"In life, we first organize large stones (Piedras) such as love, friendship, family, and a career." In this way, we will find space between these to fit smaller stones, our small ... See full summary »
In BOYSTOWN (Chuecatown), Victor (Pablo Puyol of 20 Centimeters) is a real estate agent in the quickly gentrifying neighborhood of Chueca in Madrid. But he hides a terrible secret; his ... See full summary »
A work of Valle-Inclán, the story takes place in Galicia in the early twentieth century. To escape poverty, the wife of a sacristan uses a hydrocephalic child as a sideshow attraction. This causes a confrontation with her sister-in-law.
Tony Award-winning actor and playwright Harvey Fierstein re-creates his role as the unsinkable Arnold Beckoff in this film adaptation of the smash Broadway play TORCH SONG TRILOGY. A very ... See full summary »
Colloquially-told story of a few days in the life of Marieta, who's saving money for the last operation in her change from man to woman. She works as a prostitute in Madrid and longs for a legitimate job. Whenever she builds up her savings, her housemate and best friend Tomás finds ways to spend, lose, or cost her those funds. She meets Raúl, whom she likes and who likes her; the trouble is he also likes that part of her she wants removed. If that's not enough, she also has narcolepsy, and when she conks out, she dreams of musical-theater numbers in which she's the singing and dancing star. Are these dreams always going to be 20 centimeters out of reach? Written by
"20 Centímetros" (2005), written and directed by Ramón Salazar, is the story of a transvestite who would like to be rid of the 20 centimeters-- about 8 inches--of sexual organ that prevents her from being the woman she wants to be. The plot becomes more complex because Marieta (Mónica Cervera) falls in love with a man who likes her just the way she is.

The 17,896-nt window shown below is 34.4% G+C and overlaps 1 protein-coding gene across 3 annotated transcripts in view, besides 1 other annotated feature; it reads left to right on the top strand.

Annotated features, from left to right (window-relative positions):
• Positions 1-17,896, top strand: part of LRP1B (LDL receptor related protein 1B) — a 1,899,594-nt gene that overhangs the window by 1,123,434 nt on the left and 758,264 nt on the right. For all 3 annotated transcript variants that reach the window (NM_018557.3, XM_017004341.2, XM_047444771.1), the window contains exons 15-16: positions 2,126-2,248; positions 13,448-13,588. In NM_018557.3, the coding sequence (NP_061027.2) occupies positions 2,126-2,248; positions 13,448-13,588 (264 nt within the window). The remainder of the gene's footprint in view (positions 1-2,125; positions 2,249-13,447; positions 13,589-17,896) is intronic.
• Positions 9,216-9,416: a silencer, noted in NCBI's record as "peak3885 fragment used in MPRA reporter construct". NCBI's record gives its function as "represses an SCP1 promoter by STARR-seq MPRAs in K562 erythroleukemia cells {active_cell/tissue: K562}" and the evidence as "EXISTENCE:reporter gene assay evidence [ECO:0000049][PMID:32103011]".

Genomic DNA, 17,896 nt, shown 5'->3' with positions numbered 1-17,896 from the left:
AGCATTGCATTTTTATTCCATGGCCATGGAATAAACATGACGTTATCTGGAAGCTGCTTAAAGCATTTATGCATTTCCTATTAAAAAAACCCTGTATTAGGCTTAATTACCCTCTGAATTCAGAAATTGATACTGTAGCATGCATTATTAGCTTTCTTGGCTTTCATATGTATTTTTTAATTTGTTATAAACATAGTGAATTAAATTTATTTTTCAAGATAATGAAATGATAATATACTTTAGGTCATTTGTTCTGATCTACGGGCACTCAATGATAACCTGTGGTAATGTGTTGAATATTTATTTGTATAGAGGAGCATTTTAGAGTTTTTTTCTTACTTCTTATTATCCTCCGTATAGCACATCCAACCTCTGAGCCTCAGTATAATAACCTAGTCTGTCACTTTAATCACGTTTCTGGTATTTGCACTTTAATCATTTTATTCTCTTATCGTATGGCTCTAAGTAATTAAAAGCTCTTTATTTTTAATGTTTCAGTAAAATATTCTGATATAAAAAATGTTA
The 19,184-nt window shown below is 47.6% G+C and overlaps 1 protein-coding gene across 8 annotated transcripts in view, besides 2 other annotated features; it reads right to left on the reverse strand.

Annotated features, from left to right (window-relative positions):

There are two more subplots--one involves Marieta's house-mate, who is a wildly inept businessman, and the other is about a woman who lives in Marieta's apartment house and who is involved with some very shady deals, that are often frustrated because she can't find a babysitter.
The supposed charm of the movie comes from the fact that Marieta has narcolepsy. When she falls into a trance, she dreams of herself in Technicolor musical production numbers.
The problem with this film for me was that the musical numbers, which should have kept the movie from just being a Spanish "Transamerica," weren't very charming. The classic movie musicals are colorful and vibrant--these were more cutting edge and threatening.
I don't see "20 Centimetros" as a GLBT film any more than "Transamerica" was a GLBT film. However, when it was shown at Rochester's Dryden Theatre, the crowd was composed almost exclusively of gay male couples. The man who introduced the film said the he chose it because of the musical numbers. I'm not sure if he had previewed it before he selected it. It's the kind of movie that looks better on paper than it plays on the screen.
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